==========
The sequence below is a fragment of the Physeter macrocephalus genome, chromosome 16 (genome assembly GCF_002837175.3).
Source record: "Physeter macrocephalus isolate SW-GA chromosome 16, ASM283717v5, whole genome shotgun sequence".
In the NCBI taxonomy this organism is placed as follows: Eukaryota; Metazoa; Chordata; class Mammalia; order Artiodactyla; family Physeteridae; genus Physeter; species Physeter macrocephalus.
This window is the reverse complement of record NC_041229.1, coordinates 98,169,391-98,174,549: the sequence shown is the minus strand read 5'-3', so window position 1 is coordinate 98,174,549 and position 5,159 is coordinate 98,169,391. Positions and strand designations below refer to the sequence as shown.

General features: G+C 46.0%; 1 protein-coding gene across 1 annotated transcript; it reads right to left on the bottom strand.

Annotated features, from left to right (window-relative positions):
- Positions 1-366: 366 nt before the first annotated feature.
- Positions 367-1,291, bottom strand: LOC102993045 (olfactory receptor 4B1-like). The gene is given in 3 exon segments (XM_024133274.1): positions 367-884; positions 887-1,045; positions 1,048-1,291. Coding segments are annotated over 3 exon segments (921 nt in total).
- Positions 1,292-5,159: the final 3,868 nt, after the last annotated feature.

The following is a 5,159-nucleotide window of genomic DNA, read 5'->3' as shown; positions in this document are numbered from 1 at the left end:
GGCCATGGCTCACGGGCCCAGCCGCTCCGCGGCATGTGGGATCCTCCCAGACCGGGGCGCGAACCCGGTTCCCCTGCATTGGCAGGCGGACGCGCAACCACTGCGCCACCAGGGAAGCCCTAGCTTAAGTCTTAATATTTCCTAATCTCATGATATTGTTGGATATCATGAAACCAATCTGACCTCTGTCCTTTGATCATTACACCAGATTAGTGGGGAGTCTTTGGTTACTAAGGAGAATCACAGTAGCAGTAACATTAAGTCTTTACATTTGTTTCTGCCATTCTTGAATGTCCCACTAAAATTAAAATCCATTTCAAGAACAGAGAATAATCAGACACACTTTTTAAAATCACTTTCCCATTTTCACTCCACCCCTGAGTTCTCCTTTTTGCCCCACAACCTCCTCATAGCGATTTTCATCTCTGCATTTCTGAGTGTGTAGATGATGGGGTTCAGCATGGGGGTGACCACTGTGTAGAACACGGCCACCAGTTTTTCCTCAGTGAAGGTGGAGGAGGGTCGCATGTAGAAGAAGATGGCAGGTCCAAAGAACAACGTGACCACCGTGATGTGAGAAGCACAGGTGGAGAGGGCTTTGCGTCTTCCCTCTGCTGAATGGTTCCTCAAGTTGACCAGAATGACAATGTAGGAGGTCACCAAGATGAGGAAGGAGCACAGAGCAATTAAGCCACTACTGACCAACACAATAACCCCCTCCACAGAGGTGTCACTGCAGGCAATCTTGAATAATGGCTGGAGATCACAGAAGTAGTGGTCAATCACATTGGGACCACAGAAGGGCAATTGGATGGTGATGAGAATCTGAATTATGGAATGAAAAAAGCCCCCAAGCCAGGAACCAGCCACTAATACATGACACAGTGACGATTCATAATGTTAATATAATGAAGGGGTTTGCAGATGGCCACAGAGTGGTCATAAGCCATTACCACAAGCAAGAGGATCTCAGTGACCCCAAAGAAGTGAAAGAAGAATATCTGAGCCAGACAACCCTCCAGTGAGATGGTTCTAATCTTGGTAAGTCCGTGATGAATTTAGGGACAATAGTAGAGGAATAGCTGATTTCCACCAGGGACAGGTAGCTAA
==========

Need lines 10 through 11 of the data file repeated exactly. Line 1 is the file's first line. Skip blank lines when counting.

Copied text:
The following is a 5,159-nucleotide window of genomic DNA, read 5'->3' as shown; positions in this document are numbered from 1 at the left end:
GGCCATGGCTCACGGGCCCAGCCGCTCCGCGGCATGTGGGATCCTCCCAGACCGGGGCGCGAACCCGGTTCCCCTGCATTGGCAGGCGGACGCGCAACCACTGCGCCACCAGGGAAGCCCTAGCTTAAGTCTTAATATTTCCTAATCTCATGATATTGTTGGATATCATGAAACCAATCTGACCTCTGTCCTTTGATCATTACACCAGATTAGTGGGGAGTCTTTGGTTACTAAGGAGAATCACAGTAGCAGTAACATTAAGTCTTTACATTTGTTTCTGCCATTCTTGAATGTCCCACTAAAATTAAAATCCATTTCAAGAACAGAGAATAATCAGACACACTTTTTAAAATCACTTTCCCATTTTCACTCCACCCCTGAGTTCTCCTTTTTGCCCCACAACCTCCTCATAGCGATTTTCATCTCTGCATTTCTGAGTGTGTAGATGATGGGGTTCAGCATGGGGGTGACCACTGTGTAGAACACGGCCACCAGTTTTTCCTCAGTGAAGGTGGAGGAGGGTCGCATGTAGAAGAAGATGGCAGGTCCAAAGAACAACGTGACCACCGTGATGTGAGAAGCACAGGTGGAGAGGGCTTTGCGTCTTCCCTCTGCTGAATGGTTCCTCAAGTTGACCAGAATGACAATGTAGGAGGTCACCAAGATGAGGAAGGAGCACAGAGCAATTAAGCCACTACTGACCAACACAATAACCCCCTCCACAGAGGTGTCACTGCAGGCAATCTTGAATAATGGCTGGAGATCACAGAAGTAGTGGTCAATCACATTGGGACCACAGAAGGGCAATTGGATGGTGATGAGAATCTGAATTATGGAATGAAAAAAGCCCCCAAGCCAGGAACCAGCCACTAATACATGACACAGTGACGATTCATAATGTTAATATAATGAAGGGGTTTGCAGATGGCCACAGAGTGGTCATAAGCCATTACCACAAGCAAGAGGATCTCAGTGACCCCAAAGAAGTGAAAGAAGAATATCTGAGCCAGACAACCCTCCAGTGAGATGGTTCTAATCTTGGTAAGTCCGTGATGAATTTAGGGACAATAGTAGAGGAATAGCTGATTTCCACCAGGGACAGGTAGCTAA